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Spain: Sentinel II optical sorting machine debuts on television

The optical sorting machine Sentinel II from Tomra Sorting Food demonstrated its high performance in the tomato selection process in Antena3's famous talk show's science section, live and before an audience. In a second challenge, the Sentinel II was able to separate all types of objects such as wood, packaging tapes, electrical equipment and potatoes, among other objects, achieving 100% detection quality. The guest of the night, Karlos Arguiñano, was very surprised by the precision and speed of the optical sorting machine, and said various times during the test: "That's impressive! It's great!"

Several members of Tomra, including Alejandro Palacios, the sales director of Tomra Sorting Food for Spain and Portugal, Thomas A. Molnar, the Director of Marketing and International Sales of Tomra Sorting, Jorge Garcia and Austin Gilmartin, international technicians of the company, accompanied the Sentinel II to the studios of Antena3 on Tuesday December 12 to carry out the challenges in the famous El Hormiguero program.

The science section of this program, which airs Monday through Thursday on the national Antena3 network, and that is hosted by Marron, is one of its most popular sections. In this section, the Sentinel II, which had been installed on the set, faced its first challenge of the night. "We are going to put green and red tomatoes and it will classify them by color,"  Marron said. The optical sorting machine separated the red tomatoes from the green tomatoes with maximum precision and at a very high speed in separate trays. Motos, impressed, requested the sequence be repeated in slow motion. "We're going to watch the sequence in slow motion because it's magical. It does it at a very high speed," the presenter stated. "Yes, it detects color in 1 millisecond," Marron said.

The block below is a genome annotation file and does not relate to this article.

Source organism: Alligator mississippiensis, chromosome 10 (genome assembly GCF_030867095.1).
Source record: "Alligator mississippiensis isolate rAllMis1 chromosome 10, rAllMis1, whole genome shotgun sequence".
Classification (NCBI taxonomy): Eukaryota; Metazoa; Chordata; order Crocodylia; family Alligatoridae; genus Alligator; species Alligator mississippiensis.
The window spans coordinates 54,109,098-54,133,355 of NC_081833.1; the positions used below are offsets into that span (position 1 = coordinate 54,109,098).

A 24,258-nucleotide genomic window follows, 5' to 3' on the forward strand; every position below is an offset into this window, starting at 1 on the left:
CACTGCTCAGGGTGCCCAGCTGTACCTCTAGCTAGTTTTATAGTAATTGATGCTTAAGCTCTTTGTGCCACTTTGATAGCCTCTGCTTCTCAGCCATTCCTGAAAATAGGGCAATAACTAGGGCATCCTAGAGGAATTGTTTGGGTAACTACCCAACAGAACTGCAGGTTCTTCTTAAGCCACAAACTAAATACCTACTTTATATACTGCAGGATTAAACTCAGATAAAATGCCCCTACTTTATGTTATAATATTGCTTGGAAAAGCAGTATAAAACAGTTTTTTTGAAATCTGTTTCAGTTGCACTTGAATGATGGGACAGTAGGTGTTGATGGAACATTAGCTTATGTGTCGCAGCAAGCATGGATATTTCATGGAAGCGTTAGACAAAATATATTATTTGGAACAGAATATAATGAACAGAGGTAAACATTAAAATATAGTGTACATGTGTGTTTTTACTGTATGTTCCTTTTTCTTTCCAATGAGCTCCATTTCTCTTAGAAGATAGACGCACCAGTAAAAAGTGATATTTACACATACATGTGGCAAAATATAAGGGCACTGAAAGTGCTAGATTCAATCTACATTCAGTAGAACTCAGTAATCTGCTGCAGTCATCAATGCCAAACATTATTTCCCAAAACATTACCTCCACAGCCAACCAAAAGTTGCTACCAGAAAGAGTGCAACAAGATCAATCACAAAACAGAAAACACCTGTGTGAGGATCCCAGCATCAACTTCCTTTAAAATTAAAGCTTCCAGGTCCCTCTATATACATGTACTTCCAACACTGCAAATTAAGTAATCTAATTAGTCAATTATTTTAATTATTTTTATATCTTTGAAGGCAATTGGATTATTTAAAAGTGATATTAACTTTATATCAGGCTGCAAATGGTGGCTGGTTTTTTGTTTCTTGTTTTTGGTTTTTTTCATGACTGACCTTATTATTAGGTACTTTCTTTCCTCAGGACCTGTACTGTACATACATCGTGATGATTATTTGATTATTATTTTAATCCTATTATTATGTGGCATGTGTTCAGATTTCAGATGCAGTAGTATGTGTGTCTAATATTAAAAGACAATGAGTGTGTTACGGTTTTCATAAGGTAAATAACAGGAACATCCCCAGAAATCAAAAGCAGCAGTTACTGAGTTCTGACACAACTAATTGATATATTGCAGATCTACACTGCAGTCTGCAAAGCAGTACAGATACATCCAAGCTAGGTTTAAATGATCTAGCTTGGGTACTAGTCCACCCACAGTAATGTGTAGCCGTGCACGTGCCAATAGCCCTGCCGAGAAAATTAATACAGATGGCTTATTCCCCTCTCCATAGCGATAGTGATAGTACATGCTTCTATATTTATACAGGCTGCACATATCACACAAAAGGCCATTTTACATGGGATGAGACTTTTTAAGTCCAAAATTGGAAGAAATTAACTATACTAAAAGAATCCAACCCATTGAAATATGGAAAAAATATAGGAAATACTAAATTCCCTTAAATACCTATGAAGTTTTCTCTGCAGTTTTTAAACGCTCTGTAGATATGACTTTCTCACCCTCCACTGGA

The audience was able to see how the machine operated: the tomatoes entered it through a conveyor belt and were scanned by optical sectors that detect their color and separated them in mid air, just before they fell off the conveyor belt. The Sentinel II pushed the unwanted product (green tomatoes) into a second compartment, and allowed the red tomatoes to fall directly onto a tray.

"The machine sees something green? It separates it. It sees something red, it lets it go on," stated Marron. "It doesn't miss anyone," said Motos. The final image spoke for itself. Two trays, full with red tomatoes, the other one with green tomatoes.

The audience was even more surprised when Marron issued a second harder challenge, which would allow the public to get the new science game of El Hormiguero. In this second demonstration, he introduced all kinds of rubbish amongst the tomatoes to see if the machine could still separate them accurately. They added strange elements to the test, such as bodybuilder's tape, wooden blocks, a Rubik's cube, an electric adapter, potatoes, and other stuff. Again, the classification was a resounding success. The machine didn't confuse any of the elements with the tomatoes and placed them in a tray of unwanted product. Everybody was especially impressed when the machine wasn't confused by a potato, of similar size and shape to any tomato.

According to Alejandro Palacios, "this demonstration has allowed people to see firsthand that sensor-based technology is an effective tool, capable of recovering the first quality product and separating the second quality product for later uses, and that is also capable of eliminating foreign material in the process. Our machines increase the profitability and productivity of our customers by ensuring a controllable and consistent product quality at all times. We are proud that El Hormiguero opted for Tomra Sorting Solutions as a leading company in optical selection."

Source: interempresas.net

Publication date: 12/22/2017


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